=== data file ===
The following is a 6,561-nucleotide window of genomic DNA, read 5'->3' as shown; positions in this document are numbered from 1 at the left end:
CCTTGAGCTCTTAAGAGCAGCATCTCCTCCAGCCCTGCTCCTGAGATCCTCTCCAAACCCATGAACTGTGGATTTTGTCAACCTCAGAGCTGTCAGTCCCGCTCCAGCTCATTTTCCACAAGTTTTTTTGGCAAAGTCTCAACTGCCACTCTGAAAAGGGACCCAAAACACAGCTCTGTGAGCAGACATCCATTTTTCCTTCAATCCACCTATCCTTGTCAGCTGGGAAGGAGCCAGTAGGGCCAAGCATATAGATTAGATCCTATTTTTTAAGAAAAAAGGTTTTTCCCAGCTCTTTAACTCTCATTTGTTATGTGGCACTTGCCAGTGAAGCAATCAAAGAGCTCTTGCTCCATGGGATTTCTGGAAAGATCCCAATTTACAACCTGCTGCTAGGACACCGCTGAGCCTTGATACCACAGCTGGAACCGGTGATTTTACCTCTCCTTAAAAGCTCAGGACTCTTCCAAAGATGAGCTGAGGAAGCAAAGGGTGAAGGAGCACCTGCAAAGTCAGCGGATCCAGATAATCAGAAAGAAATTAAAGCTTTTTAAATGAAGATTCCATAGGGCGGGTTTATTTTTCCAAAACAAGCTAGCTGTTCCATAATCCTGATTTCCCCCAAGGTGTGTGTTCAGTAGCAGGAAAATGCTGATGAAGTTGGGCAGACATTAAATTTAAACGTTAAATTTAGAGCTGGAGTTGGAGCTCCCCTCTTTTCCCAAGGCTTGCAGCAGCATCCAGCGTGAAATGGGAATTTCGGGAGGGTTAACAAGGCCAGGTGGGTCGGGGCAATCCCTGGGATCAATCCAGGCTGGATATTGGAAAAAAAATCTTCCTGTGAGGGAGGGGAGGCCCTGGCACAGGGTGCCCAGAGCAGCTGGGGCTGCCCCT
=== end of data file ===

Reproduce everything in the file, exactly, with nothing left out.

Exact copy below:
The following is a 6,561-nucleotide window of genomic DNA, read 5'->3' as shown; positions in this document are numbered from 1 at the left end:
CCTTGAGCTCTTAAGAGCAGCATCTCCTCCAGCCCTGCTCCTGAGATCCTCTCCAAACCCATGAACTGTGGATTTTGTCAACCTCAGAGCTGTCAGTCCCGCTCCAGCTCATTTTCCACAAGTTTTTTTGGCAAAGTCTCAACTGCCACTCTGAAAAGGGACCCAAAACACAGCTCTGTGAGCAGACATCCATTTTTCCTTCAATCCACCTATCCTTGTCAGCTGGGAAGGAGCCAGTAGGGCCAAGCATATAGATTAGATCCTATTTTTTAAGAAAAAAGGTTTTTCCCAGCTCTTTAACTCTCATTTGTTATGTGGCACTTGCCAGTGAAGCAATCAAAGAGCTCTTGCTCCATGGGATTTCTGGAAAGATCCCAATTTACAACCTGCTGCTAGGACACCGCTGAGCCTTGATACCACAGCTGGAACCGGTGATTTTACCTCTCCTTAAAAGCTCAGGACTCTTCCAAAGATGAGCTGAGGAAGCAAAGGGTGAAGGAGCACCTGCAAAGTCAGCGGATCCAGATAATCAGAAAGAAATTAAAGCTTTTTAAATGAAGATTCCATAGGGCGGGTTTATTTTTCCAAAACAAGCTAGCTGTTCCATAATCCTGATTTCCCCCAAGGTGTGTGTTCAGTAGCAGGAAAATGCTGATGAAGTTGGGCAGACATTAAATTTAAACGTTAAATTTAGAGCTGGAGTTGGAGCTCCCCTCTTTTCCCAAGGCTTGCAGCAGCATCCAGCGTGAAATGGGAATTTCGGGAGGGTTAACAAGGCCAGGTGGGTCGGGGCAATCCCTGGGATCAATCCAGGCTGGATATTGGAAAAAAAATCTTCCTGTGAGGGAGGGGAGGCCCTGGCACAGGGTGCCCAGAGCAGCTGGGGCTGCCCCT